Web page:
author = "Tarasiuk, Joanna and Kułakowska, Alina and Drozdowski, Wiesław and Kornhuber, Johannes and Lewczuk, Piotr",
    	doi = "10.1007/s00702-012-0806-y",
    	issn = "1435-1463",
    	journal = "Journal of neural transmission (Vienna, Austria : 1996)",
    	keywords = "Amyotrophic Lateral Sclerosis,Amyotrophic Lateral Sclerosis: cerebrospinal fluid,Amyotrophic Lateral Sclerosis: pathology,Biological Markers,Biological Markers: cerebrospinal fluid,Blood-Brain Barrier,Blood-Brain Barrier: metabolism,Blood-Brain Barrier: pathology,Humans,Motor Neurons,Motor Neurons: metabolism,Motor Neurons: pathology,Neurofilament Proteins,Neurofilament Proteins: cerebrospinal fluid,Oxidative Stress,tau Proteins,tau Proteins: cerebrospinal fluid",
    	month = "",
    	number = 7,
    	pages = "747--57",
    	pmid = 22555610,
    	title = "{CSF markers in amyotrophic lateral sclerosis.}",
    	url = "http://www.ncbi.nlm.nih.gov/pubmed/22555610",
    	volume = 119,
    	year = 2012
    }
    
  4. Kazunori Miyazaki, Kazuto Masamoto, Nobutoshi Morimoto, Tomoko Kurata, Takahumi Mimoto, Takayuki Obata, Iwao Kanno and Koji Abe.
    Early and progressive impairment of spinal blood flow-glucose metabolism coupling in motor neuron degeneration of ALS model mice.. Journal of cerebral blood flow and metabolism : official journal of the International Society of Cerebral Blood Flow and Metabolism 32(3):456–67, 2012.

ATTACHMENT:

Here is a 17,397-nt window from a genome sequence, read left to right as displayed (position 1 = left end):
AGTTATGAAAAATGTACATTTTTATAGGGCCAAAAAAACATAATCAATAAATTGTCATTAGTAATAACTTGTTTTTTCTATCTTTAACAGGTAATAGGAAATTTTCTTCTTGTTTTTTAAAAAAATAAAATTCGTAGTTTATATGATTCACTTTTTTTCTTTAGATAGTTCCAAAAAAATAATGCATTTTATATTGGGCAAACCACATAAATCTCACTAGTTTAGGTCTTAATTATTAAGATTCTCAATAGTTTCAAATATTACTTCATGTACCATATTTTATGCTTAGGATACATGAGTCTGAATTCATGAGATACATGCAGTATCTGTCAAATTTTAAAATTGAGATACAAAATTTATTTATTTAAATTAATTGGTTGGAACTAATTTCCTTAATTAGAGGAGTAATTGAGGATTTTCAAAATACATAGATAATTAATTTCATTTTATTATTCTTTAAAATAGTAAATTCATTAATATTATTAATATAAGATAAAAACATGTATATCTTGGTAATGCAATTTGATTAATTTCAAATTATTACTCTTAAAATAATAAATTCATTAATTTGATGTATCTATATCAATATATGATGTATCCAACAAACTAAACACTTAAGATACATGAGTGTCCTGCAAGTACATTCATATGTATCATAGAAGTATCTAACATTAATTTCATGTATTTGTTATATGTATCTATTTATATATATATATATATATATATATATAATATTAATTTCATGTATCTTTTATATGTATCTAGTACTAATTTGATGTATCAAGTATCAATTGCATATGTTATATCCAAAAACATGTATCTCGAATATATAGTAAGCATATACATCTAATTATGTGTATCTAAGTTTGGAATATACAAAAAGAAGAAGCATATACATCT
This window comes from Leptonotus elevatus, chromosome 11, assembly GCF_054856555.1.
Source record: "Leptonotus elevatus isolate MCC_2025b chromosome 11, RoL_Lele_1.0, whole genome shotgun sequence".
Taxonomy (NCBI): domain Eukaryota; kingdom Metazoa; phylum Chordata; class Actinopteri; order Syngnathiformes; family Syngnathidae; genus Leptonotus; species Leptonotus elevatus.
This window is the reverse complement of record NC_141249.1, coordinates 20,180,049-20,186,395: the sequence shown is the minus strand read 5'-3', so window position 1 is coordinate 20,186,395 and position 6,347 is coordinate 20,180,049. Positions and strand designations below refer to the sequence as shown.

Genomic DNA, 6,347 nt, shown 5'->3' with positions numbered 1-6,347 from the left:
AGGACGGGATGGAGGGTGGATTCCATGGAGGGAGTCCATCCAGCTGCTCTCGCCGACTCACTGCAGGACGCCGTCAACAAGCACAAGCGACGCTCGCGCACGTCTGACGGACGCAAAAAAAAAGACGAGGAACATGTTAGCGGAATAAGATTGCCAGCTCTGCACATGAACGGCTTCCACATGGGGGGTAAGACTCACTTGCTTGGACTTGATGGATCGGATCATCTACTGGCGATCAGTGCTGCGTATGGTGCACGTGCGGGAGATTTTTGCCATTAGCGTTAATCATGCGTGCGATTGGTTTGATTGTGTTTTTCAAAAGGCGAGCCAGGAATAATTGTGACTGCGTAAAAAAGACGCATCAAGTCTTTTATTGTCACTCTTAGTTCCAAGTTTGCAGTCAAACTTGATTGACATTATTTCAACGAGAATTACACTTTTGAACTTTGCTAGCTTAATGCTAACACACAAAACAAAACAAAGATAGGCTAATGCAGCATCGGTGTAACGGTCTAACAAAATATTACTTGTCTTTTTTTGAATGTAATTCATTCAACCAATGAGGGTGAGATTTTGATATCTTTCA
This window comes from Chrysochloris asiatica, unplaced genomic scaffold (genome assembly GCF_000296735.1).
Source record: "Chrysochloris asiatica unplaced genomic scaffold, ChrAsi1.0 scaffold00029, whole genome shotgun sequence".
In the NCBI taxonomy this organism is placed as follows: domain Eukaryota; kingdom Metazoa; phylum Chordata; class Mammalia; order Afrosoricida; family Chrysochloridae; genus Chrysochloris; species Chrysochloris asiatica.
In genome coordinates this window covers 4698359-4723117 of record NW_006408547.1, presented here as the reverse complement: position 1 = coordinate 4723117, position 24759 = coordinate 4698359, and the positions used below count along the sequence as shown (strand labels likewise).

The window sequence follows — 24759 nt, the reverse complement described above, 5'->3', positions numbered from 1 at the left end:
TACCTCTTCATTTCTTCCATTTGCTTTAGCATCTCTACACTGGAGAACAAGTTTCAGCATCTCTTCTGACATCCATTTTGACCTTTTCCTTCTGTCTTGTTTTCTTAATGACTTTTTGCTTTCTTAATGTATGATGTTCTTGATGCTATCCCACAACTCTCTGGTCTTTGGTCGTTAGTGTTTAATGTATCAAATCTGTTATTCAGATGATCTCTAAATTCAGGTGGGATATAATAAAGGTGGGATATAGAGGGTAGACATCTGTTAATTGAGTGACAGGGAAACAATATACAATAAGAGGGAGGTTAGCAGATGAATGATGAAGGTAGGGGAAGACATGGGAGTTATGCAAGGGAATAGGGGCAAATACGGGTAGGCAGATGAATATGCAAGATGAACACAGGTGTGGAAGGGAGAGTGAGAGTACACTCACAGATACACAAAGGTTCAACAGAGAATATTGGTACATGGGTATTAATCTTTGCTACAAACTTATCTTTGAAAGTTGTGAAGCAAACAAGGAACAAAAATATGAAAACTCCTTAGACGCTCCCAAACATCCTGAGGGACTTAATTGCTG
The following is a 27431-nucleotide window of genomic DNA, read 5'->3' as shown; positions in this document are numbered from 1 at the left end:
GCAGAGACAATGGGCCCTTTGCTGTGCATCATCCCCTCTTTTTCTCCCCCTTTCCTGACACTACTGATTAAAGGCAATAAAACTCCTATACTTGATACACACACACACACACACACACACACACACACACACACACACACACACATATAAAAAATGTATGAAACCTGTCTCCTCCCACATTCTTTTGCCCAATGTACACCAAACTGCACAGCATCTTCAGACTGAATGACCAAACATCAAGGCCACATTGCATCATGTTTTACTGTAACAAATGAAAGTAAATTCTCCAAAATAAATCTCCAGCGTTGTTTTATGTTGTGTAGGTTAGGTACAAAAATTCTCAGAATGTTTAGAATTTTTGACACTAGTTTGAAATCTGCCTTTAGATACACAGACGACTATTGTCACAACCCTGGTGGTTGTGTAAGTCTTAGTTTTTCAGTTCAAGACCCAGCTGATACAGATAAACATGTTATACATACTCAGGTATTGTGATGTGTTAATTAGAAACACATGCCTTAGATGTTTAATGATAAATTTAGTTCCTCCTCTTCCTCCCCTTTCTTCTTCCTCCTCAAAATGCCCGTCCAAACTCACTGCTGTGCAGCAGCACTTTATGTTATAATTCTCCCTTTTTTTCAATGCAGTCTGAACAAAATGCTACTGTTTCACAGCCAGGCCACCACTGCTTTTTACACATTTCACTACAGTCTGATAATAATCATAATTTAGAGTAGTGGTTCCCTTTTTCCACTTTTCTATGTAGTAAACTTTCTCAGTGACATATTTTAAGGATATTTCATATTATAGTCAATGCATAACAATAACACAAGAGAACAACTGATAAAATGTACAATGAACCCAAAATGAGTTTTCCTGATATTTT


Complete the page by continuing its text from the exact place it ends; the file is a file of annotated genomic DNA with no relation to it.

Abstract The exact mechanism of selective motor neuron death in amyotrophic lateral sclerosis (ALS) remains still unclear. In the present study, we performed in vivo capillary imaging, directly measured spinal blood flow (SBF) and glucose metabolism, and analyzed whether if a possible flow-metabolism coupling is disturbed in motor neuron degeneration of ALS model mice. In vivo capillary imaging showed progressive decrease of capillary diameter, capillary density, and red blood cell speed during the disease course. Spinal blood flow was progressively decreased in the anterior gray matter (GM) from presymptomatic stage to 0.80-fold of wild-type (WT) mice, 0.61 at early-symptomatic, and 0.49 at end stage of the disease. Local spinal glucose utilization (LSGU) was transiently increased to 1.19-fold in anterior GM at presymptomatic stage, which in turn progressively decreased to 0.84 and 0.60 at early-symptomatic and end stage of the disease. The LSGU/SBF ratio representing flow-metabolism uncoupling (FMU) preceded the sequential pathological changes in the spinal cord of ALS mice and was preferentially found in the affected region of ALS. The present study suggests that this early and progressive FMU could profoundly involve in the whole disease process as a vascular factor of ALS pathology, and could also be a potential target for therapeutic intervention of ALS.